Turkey threatened on Saturday to respond if any of its military outposts in Syria’s last opposition bastion of Idlib came under attack, a day after officials said three of them had been encircled by forces loyal to Damascus.
Under an agreement with Russia, key ally of President Bashar al-Assad’s regime, Turkey has set up 12 observation posts in Idlib to avert an offensive by Syrian regime forces.
The Idlib region is home to around three million people, half of whom were evacuated by regime forces from other parts of the country after they besieged cities controlled by the opposition and bombarded them with Russian airpower.
Turkey this week sent large military convoys to beef up these positions, with officials on Friday reporting that three of them had been surrounded by regime troops.
“Our observation posts in Idlib continue their duties and are capable of protecting themselves with the weapons and equipment they possess,” the Turkish defense ministry said on Twitter.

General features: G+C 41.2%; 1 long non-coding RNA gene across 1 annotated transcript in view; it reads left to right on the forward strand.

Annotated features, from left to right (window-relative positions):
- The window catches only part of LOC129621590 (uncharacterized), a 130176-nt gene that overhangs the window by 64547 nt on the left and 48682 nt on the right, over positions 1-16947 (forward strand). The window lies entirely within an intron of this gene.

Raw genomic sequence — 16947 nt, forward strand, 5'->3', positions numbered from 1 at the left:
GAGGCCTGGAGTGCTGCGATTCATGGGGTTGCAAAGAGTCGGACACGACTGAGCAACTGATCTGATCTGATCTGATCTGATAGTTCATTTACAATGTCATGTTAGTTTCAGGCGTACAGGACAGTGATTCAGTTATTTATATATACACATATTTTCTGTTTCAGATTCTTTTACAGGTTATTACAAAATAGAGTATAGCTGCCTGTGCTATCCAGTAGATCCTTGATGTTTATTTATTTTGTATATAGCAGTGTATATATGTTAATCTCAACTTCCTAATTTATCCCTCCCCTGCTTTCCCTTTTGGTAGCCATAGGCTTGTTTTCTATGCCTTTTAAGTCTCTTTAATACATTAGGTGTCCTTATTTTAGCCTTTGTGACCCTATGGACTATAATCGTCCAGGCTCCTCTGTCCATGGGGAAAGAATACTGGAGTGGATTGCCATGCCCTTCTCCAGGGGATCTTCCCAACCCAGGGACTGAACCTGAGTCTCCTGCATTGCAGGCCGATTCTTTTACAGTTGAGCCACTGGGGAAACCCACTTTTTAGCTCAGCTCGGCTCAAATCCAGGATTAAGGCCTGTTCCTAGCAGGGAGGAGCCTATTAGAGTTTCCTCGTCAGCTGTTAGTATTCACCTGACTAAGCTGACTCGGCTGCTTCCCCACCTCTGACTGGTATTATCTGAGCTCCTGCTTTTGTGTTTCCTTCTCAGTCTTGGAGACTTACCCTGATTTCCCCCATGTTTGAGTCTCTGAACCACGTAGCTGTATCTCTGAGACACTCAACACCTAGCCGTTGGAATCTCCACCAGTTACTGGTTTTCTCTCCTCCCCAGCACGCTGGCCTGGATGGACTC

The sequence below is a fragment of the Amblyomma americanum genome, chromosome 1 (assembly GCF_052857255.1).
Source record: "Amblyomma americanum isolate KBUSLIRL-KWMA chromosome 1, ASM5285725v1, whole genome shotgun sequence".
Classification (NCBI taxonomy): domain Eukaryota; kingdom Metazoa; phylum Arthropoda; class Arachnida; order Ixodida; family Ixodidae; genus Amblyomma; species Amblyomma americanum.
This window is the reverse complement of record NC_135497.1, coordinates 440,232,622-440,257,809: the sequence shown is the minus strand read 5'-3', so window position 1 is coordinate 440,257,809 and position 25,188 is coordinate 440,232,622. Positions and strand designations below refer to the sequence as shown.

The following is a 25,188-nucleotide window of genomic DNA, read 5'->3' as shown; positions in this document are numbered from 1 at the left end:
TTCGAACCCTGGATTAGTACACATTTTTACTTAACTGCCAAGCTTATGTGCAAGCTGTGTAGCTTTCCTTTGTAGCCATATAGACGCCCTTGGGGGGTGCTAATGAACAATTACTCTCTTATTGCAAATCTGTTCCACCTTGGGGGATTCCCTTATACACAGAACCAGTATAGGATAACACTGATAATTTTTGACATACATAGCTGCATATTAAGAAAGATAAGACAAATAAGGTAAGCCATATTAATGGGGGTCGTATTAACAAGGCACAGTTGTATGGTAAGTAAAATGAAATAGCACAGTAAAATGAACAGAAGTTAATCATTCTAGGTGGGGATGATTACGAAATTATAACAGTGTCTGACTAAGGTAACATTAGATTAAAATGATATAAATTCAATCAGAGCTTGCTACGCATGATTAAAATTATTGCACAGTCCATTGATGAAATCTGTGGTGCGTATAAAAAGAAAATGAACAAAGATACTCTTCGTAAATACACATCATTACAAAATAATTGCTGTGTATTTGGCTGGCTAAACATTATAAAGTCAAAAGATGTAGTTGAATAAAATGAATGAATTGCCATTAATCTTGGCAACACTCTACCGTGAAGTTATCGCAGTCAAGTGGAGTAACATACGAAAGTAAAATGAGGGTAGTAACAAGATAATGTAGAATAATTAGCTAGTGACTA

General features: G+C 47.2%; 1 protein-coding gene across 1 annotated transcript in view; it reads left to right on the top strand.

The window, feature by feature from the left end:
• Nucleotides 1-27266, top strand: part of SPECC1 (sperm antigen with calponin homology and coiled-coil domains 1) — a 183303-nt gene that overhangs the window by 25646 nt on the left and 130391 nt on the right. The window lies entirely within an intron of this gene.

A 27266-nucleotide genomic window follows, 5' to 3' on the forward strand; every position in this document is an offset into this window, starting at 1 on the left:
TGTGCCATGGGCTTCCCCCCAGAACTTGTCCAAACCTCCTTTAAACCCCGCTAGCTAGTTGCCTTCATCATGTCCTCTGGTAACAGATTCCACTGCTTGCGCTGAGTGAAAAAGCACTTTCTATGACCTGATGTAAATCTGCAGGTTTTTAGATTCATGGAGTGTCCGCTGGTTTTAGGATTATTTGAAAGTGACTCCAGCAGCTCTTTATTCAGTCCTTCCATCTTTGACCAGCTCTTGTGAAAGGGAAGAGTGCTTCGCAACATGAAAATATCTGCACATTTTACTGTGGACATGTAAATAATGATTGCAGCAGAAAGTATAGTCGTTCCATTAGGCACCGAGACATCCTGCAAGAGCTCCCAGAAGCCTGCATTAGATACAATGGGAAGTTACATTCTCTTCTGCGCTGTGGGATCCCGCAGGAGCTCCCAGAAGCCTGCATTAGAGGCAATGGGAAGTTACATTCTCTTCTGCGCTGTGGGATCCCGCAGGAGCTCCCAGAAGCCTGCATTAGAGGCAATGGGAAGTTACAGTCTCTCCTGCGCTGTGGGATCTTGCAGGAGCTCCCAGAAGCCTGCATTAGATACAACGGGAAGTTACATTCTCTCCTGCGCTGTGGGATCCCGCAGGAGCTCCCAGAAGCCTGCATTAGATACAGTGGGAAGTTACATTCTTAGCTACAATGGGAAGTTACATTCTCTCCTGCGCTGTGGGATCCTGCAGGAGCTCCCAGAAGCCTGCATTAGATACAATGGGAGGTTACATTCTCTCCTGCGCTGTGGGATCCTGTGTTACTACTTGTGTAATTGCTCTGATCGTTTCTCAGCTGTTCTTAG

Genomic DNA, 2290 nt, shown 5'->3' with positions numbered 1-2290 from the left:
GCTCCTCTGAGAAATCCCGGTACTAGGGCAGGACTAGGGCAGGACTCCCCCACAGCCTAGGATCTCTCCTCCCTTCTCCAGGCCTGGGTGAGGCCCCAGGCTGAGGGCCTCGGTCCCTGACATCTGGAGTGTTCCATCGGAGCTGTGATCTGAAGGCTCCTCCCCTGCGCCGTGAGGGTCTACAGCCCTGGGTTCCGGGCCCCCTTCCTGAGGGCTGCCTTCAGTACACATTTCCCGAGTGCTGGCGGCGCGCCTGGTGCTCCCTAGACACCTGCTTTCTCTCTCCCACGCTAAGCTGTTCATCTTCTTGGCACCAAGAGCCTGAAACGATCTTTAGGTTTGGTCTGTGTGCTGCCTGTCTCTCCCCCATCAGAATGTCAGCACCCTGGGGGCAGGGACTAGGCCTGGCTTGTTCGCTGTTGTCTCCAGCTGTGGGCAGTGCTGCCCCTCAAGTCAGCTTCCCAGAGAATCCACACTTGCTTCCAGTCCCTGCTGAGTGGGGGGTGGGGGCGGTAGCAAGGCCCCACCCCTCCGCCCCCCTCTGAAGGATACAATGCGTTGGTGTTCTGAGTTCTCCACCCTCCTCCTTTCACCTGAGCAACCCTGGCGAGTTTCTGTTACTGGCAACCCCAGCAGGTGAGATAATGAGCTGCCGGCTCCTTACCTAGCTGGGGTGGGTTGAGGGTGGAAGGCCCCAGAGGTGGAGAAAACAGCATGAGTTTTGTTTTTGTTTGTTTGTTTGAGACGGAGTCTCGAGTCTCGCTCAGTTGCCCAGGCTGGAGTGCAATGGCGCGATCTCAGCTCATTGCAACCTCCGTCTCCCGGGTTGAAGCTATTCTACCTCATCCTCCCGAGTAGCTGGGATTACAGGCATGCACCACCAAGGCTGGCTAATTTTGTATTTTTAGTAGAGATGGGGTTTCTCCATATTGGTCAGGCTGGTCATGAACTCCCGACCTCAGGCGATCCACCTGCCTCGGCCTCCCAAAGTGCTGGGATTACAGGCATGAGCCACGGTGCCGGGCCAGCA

“In the event of a new attack, proper response will be given in the strongest manner, based on the right of self-defense,” the tweet said.
President Recep Tayyip Erdogan has given Syria an ultimatum to drive back its troops from its military observation posts by the end of February after eight Turks were killed in regime fire on Monday.
The deadly clashes have angered Turkey, which urged Moscow to press the regime for an end to its offensive.
A Russian delegation was due to hold talks on Saturday with Turkish officials over the situation in Idlib.
Turkey and Russia have worked closely in recent years to resolve the situation in Idlib despite being on opposing sides of the conflict.
The Syrian war, which started with the regime’s deadly oppression of anti-government protests, has killed more than 380,000 people and displaced more than half the country’s population.